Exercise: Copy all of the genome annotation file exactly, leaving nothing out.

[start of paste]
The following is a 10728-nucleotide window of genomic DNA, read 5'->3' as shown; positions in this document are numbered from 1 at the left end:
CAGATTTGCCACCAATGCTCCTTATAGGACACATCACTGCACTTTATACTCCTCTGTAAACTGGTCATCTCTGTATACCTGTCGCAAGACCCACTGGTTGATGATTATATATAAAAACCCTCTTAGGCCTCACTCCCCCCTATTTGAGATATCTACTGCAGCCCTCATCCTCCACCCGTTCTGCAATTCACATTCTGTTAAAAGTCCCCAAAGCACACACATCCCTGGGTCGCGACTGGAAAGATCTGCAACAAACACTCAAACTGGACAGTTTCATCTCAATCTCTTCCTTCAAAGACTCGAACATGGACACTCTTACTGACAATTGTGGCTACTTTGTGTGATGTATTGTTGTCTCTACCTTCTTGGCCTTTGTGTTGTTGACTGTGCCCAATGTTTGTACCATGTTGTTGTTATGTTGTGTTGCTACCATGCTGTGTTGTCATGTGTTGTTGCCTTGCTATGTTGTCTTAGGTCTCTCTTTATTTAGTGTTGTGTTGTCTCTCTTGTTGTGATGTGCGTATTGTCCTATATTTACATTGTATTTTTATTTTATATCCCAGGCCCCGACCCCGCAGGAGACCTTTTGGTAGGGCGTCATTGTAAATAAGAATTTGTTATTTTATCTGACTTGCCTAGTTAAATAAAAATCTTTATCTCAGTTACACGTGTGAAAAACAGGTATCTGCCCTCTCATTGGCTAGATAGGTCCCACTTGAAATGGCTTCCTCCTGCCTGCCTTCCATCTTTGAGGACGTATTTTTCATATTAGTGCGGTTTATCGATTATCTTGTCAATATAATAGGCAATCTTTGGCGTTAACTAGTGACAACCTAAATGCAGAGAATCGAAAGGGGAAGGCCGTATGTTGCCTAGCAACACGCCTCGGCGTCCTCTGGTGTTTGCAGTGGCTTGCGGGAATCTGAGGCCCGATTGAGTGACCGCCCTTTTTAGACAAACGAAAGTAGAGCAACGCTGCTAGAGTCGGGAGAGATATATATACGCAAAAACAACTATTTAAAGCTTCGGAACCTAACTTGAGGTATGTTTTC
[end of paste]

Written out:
The following is a 10728-nucleotide window of genomic DNA, read 5'->3' as shown; positions in this document are numbered from 1 at the left end:
CAGATTTGCCACCAATGCTCCTTATAGGACACATCACTGCACTTTATACTCCTCTGTAAACTGGTCATCTCTGTATACCTGTCGCAAGACCCACTGGTTGATGATTATATATAAAAACCCTCTTAGGCCTCACTCCCCCCTATTTGAGATATCTACTGCAGCCCTCATCCTCCACCCGTTCTGCAATTCACATTCTGTTAAAAGTCCCCAAAGCACACACATCCCTGGGTCGCGACTGGAAAGATCTGCAACAAACACTCAAACTGGACAGTTTCATCTCAATCTCTTCCTTCAAAGACTCGAACATGGACACTCTTACTGACAATTGTGGCTACTTTGTGTGATGTATTGTTGTCTCTACCTTCTTGGCCTTTGTGTTGTTGACTGTGCCCAATGTTTGTACCATGTTGTTGTTATGTTGTGTTGCTACCATGCTGTGTTGTCATGTGTTGTTGCCTTGCTATGTTGTCTTAGGTCTCTCTTTATTTAGTGTTGTGTTGTCTCTCTTGTTGTGATGTGCGTATTGTCCTATATTTACATTGTATTTTTATTTTATATCCCAGGCCCCGACCCCGCAGGAGACCTTTTGGTAGGGCGTCATTGTAAATAAGAATTTGTTATTTTATCTGACTTGCCTAGTTAAATAAAAATCTTTATCTCAGTTACACGTGTGAAAAACAGGTATCTGCCCTCTCATTGGCTAGATAGGTCCCACTTGAAATGGCTTCCTCCTGCCTGCCTTCCATCTTTGAGGACGTATTTTTCATATTAGTGCGGTTTATCGATTATCTTGTCAATATAATAGGCAATCTTTGGCGTTAACTAGTGACAACCTAAATGCAGAGAATCGAAAGGGGAAGGCCGTATGTTGCCTAGCAACACGCCTCGGCGTCCTCTGGTGTTTGCAGTGGCTTGCGGGAATCTGAGGCCCGATTGAGTGACCGCCCTTTTTAGACAAACGAAAGTAGAGCAACGCTGCTAGAGTCGGGAGAGATATATATACGCAAAAACAACTATTTAAAGCTTCGGAACCTAACTTGAGGTATGTTTTC